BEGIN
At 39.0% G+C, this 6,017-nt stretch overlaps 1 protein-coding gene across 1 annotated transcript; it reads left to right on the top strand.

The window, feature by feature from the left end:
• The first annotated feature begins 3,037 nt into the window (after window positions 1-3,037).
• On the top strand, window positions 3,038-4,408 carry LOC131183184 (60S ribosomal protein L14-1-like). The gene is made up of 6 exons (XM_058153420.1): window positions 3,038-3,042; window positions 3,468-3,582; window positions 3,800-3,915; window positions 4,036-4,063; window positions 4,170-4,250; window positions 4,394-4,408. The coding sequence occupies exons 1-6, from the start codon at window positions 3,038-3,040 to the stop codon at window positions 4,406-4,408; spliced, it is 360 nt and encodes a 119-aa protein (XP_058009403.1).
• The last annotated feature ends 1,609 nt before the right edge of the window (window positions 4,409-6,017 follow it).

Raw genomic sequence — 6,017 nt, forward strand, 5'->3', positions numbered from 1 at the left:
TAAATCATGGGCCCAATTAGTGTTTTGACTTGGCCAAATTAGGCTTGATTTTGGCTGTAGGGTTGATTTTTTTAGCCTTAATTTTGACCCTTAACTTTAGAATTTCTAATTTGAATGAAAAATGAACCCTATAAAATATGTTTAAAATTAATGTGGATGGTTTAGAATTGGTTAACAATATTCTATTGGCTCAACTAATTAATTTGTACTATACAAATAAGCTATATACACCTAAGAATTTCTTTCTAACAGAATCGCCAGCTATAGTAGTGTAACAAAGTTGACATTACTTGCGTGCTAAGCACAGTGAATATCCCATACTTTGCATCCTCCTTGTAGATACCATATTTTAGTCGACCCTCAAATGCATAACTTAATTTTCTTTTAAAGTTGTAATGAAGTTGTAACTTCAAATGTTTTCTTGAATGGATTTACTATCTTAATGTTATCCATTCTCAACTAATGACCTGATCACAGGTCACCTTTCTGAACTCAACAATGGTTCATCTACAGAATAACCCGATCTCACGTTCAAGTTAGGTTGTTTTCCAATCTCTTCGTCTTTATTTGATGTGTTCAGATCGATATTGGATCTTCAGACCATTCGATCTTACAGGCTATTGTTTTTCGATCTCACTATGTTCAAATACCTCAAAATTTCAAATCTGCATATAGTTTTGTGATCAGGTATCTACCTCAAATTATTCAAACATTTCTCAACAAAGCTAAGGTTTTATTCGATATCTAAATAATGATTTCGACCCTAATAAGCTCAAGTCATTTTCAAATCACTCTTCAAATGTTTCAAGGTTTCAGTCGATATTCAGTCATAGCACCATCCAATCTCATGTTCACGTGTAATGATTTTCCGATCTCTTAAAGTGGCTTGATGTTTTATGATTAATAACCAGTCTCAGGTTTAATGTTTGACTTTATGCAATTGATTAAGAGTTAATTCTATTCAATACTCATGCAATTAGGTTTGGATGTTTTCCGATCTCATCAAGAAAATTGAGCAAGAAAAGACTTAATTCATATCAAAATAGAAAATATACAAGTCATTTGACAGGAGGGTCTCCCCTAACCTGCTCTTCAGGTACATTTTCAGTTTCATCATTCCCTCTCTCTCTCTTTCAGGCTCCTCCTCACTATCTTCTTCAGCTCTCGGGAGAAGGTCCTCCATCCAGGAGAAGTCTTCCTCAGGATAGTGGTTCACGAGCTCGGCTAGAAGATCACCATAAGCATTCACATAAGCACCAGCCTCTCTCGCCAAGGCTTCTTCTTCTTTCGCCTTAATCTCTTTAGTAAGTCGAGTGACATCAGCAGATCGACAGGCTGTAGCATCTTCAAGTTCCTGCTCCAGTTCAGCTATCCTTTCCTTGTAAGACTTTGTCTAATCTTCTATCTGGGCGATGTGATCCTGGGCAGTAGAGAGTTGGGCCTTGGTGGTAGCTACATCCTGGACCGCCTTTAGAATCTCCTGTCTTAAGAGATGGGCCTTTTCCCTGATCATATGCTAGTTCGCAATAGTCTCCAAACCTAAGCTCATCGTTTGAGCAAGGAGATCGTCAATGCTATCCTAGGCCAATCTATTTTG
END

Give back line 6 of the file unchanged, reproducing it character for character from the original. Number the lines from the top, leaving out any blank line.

Raw genomic sequence — 6,017 nt, forward strand, 5'->3', positions numbered from 1 at the left: